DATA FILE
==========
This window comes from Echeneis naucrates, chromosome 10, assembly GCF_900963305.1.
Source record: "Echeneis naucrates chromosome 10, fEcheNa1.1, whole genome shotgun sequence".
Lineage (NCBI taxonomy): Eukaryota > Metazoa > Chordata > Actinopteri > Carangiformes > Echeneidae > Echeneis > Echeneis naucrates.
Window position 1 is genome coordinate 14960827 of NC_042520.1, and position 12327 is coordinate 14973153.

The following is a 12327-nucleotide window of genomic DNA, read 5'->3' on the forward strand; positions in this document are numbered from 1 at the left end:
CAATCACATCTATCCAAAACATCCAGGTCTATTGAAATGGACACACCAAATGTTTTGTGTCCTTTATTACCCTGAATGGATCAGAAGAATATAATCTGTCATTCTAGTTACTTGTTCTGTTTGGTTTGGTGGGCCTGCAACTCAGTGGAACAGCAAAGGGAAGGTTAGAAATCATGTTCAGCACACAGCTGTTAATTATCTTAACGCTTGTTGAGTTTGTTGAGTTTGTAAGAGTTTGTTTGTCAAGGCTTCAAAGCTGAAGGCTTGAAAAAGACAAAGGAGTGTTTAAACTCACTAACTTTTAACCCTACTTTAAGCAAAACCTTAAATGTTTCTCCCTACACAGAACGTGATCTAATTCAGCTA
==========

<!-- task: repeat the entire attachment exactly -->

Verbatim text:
This window comes from Echeneis naucrates, chromosome 10, assembly GCF_900963305.1.
Source record: "Echeneis naucrates chromosome 10, fEcheNa1.1, whole genome shotgun sequence".
Lineage (NCBI taxonomy): Eukaryota > Metazoa > Chordata > Actinopteri > Carangiformes > Echeneidae > Echeneis > Echeneis naucrates.
Window position 1 is genome coordinate 14960827 of NC_042520.1, and position 12327 is coordinate 14973153.

The following is a 12327-nucleotide window of genomic DNA, read 5'->3' on the forward strand; positions in this document are numbered from 1 at the left end:
CAATCACATCTATCCAAAACATCCAGGTCTATTGAAATGGACACACCAAATGTTTTGTGTCCTTTATTACCCTGAATGGATCAGAAGAATATAATCTGTCATTCTAGTTACTTGTTCTGTTTGGTTTGGTGGGCCTGCAACTCAGTGGAACAGCAAAGGGAAGGTTAGAAATCATGTTCAGCACACAGCTGTTAATTATCTTAACGCTTGTTGAGTTTGTTGAGTTTGTAAGAGTTTGTTTGTCAAGGCTTCAAAGCTGAAGGCTTGAAAAAGACAAAGGAGTGTTTAAACTCACTAACTTTTAACCCTACTTTAAGCAAAACCTTAAATGTTTCTCCCTACACAGAACGTGATCTAATTCAGCTA